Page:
The petitioner countered the above submission by raising the following arguments:

  • The petitioner has not denied the existence of the arbitration agreement in its reply to the notice of arbitration, therefore, once the existence is admitted, the parties by default are to be referred to arbitration.
  • An Agreement dated February 28, 2020, was prepared to record the terms and conditions of the services and the relationship between the parties. But post the commencement of operations and the recording of February 28, 2020 agreement, a country wide lockdown was imposed from March 22, 2020, due to the outbreak of COVID-19, and in view of the same, reconciliation of the material/goods that were actually picked up, was not carried out by the parties.
  • This agreement was agreed to be merged into a subsequent agreement i.e., agreement dated 26.06.2020. The intention of the parties to stick to the terms and conditions of the said Agreement were clear and adhered to, therefore, all the services rendered pursuant to the understanding of agreement dated 28.02.2020 were to form part of the agreement dated 26.06.2020.
  • Clause 17.6 of the Agreement also provides that this agreement supersedes any prior agreement/understanding/correspondence between the parties. Moreover, the scope of both the agreement is identical.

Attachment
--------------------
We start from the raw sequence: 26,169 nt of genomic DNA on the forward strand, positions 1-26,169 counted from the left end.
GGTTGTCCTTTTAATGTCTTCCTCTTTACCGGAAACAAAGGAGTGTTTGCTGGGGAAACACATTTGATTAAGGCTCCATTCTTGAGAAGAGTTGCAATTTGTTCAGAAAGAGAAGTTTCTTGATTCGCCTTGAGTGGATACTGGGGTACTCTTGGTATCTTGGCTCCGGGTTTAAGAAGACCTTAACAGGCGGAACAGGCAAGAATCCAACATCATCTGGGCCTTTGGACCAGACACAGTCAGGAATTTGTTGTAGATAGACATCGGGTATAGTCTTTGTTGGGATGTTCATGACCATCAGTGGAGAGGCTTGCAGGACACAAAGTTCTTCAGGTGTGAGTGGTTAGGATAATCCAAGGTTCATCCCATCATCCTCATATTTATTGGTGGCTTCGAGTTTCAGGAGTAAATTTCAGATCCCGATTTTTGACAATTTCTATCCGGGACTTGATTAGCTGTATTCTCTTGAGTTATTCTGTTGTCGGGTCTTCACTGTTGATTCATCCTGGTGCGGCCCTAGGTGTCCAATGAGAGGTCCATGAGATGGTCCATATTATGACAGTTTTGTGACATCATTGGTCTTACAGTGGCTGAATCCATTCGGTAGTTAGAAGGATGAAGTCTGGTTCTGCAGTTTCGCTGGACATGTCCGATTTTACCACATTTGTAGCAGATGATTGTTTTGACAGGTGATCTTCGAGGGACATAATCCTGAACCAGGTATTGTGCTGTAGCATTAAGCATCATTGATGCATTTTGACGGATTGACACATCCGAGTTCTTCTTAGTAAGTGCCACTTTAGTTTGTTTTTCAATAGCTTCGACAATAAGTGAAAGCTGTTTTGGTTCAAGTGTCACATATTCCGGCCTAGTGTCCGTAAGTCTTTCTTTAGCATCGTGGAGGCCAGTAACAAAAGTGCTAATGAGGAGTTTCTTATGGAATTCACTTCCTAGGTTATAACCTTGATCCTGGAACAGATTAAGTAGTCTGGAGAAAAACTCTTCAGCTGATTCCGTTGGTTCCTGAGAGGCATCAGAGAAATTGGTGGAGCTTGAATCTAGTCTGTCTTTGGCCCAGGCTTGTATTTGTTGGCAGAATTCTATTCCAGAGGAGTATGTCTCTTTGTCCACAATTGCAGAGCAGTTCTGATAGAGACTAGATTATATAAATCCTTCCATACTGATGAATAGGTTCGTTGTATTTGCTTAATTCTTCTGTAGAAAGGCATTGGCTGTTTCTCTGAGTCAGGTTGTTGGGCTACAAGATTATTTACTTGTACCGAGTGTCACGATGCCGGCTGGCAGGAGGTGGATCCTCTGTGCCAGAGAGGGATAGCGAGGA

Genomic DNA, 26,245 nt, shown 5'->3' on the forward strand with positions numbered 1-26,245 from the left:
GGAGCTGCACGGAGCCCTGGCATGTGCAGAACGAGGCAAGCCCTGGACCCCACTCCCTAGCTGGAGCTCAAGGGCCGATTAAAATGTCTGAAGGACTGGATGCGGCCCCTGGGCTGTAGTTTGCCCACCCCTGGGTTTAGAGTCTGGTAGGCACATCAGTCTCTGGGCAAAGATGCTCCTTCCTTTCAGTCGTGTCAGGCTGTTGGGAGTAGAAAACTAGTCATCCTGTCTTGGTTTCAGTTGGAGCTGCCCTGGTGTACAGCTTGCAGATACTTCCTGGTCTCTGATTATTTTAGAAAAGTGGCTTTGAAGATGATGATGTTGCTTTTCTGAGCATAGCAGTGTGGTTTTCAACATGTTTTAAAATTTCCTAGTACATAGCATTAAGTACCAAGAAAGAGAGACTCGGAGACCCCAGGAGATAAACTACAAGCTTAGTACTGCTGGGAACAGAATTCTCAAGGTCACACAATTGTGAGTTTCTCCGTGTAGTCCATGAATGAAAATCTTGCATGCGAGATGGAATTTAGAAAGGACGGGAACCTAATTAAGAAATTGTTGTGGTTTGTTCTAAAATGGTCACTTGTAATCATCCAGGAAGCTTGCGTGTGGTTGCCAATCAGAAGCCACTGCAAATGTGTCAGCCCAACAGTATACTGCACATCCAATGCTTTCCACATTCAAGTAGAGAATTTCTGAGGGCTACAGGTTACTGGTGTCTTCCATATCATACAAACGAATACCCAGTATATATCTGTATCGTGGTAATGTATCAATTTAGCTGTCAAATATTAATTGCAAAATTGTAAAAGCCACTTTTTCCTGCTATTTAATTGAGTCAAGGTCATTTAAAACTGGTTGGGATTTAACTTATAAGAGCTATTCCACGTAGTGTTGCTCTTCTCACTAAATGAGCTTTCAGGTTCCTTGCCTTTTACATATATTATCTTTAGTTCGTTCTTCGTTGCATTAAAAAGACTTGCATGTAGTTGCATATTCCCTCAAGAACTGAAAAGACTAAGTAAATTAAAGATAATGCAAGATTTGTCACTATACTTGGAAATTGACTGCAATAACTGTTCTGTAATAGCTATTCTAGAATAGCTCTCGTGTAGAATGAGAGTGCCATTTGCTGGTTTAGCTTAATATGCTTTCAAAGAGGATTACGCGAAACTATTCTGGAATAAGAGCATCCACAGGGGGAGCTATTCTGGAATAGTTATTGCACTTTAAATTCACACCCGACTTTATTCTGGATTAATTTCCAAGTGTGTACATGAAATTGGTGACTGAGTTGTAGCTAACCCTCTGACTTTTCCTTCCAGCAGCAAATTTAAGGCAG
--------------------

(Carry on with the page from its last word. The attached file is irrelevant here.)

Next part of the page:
• An issue that requires a deeper consideration, whether or not an arbitration agreement exist should be left to the Arbitrator to decide.

Analysis by the Court

The Court observed that the claim of the petitioner primarily relates to recovery of goods to the tune of ₹2,29,00,000/- which were stored in the respondent's warehouse between the period March 16, 2020 to June 30, 2020 and some of which were not accounted for.

The Court held that the petitioner has notified the issue of shortfall of inventory only after the parties entered into the agreement dated 26.06.2020. It observed that the respondent has denied the claim, however, the dispute in question relates to the goods allegedly stored in the warehouse of the respondent, existing after 01.07.2020.

The Court observed that both the parties have relied on the clauses of the agreement to advance their cases, therefore, the issue requires interpretation of the clauses and of surrounding circumstances.

The Court held that while exercising jurisdiction under Section 11 of the A&C Act, the High Court cannot examine an issue as to whether the arbitration clause in a subsequent agreement would govern the past transactions of similar nature as it requires detailed consideration of clauses and surrounding circumstances.

The Court held that the limited scope of judicial scrutiny under Section 11 of the Act does not permit the High Court to examine issues that would require an interpretation of the contract, therefore, all such issues are to be referred to arbitrator.

Accordingly, the Court allowed the petition and appointed the sole arbitrator.

Case Title: OYO Hotels and Homes Pvt. Ltd. v. Agarwal Packers and Movers Ltd. 

Citation: 2022 LiveLaw (Del) 863

Date: 01.09.2022

Counsel for the Petitioner: Mr. Prashanto Chandra Sen, Sr. Adv. with Ms. Kanika Tandon and Mr. Sumant Nayak, Advs

Counsel for the Respondent: Mr. Jeevesh Nagrath, Ms. Kirti Mewar, Mr. Arjun Gaur and Mr. Aayush Kumar, Advs.

Click Here To Read/Download Order